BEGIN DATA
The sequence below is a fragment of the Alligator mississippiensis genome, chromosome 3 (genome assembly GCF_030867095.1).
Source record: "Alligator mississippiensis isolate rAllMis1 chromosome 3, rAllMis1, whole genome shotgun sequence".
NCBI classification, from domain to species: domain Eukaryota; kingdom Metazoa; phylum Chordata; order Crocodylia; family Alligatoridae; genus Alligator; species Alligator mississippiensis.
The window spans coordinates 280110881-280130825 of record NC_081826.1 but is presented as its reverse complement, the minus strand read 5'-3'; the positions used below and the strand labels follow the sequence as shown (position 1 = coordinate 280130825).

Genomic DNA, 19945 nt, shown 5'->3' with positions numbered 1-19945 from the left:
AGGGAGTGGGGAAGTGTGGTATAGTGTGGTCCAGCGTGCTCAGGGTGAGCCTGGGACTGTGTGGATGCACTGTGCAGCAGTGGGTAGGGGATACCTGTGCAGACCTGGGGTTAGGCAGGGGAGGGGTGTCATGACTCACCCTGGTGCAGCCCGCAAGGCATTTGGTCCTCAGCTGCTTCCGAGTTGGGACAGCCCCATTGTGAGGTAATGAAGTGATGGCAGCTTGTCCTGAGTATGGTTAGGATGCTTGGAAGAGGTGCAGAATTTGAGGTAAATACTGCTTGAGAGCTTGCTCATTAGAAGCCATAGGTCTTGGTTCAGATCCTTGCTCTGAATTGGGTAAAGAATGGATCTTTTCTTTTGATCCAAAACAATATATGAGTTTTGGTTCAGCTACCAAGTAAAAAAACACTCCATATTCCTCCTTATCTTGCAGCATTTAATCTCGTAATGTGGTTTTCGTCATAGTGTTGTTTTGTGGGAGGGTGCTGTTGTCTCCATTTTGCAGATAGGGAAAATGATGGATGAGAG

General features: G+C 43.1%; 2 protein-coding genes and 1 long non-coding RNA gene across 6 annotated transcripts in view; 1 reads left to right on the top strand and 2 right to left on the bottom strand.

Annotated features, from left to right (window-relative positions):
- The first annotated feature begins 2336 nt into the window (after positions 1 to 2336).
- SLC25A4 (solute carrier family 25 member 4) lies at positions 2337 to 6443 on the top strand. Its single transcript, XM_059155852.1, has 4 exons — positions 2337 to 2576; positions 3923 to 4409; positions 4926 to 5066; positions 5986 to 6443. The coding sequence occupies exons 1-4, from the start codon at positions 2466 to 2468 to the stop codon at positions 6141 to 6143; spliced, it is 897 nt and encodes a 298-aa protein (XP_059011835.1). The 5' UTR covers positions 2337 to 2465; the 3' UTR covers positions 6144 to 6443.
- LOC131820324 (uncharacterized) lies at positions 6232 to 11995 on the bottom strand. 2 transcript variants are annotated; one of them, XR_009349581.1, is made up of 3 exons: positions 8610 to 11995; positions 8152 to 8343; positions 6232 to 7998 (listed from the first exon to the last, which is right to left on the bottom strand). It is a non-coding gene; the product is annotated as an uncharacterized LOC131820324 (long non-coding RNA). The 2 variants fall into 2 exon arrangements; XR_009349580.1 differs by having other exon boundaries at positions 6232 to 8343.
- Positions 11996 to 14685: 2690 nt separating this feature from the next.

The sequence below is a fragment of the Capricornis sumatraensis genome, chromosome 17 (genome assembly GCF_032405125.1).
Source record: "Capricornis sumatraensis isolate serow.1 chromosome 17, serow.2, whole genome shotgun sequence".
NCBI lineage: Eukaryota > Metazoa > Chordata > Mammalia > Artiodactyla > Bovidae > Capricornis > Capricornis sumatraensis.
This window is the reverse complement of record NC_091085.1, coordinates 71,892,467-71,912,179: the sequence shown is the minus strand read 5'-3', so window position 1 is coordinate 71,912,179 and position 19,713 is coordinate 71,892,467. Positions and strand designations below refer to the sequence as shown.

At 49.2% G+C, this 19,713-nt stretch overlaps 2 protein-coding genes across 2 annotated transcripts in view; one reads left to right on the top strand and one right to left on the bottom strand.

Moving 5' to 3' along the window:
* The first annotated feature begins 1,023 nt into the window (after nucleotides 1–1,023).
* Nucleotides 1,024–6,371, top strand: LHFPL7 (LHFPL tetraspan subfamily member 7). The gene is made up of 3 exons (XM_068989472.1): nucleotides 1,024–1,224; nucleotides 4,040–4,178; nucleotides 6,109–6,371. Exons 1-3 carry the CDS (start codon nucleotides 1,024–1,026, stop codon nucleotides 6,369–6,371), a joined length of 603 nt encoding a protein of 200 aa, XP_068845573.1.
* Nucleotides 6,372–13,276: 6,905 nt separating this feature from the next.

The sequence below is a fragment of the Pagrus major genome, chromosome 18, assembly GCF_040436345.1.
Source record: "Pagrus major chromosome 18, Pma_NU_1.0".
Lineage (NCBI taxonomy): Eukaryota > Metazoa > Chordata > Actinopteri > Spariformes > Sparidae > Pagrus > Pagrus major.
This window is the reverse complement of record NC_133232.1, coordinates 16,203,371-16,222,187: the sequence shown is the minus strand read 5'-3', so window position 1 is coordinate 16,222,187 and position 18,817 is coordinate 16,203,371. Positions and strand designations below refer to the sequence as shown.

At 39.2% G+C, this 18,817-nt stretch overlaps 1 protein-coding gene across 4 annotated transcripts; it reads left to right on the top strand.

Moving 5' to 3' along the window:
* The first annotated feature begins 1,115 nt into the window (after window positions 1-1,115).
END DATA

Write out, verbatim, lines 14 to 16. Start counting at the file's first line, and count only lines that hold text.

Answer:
Source record: "Capricornis sumatraensis isolate serow.1 chromosome 17, serow.2, whole genome shotgun sequence".
NCBI lineage: Eukaryota > Metazoa > Chordata > Mammalia > Artiodactyla > Bovidae > Capricornis > Capricornis sumatraensis.
This window is the reverse complement of record NC_091085.1, coordinates 71,892,467-71,912,179: the sequence shown is the minus strand read 5'-3', so window position 1 is coordinate 71,912,179 and position 19,713 is coordinate 71,892,467. Positions and strand designations below refer to the sequence as shown.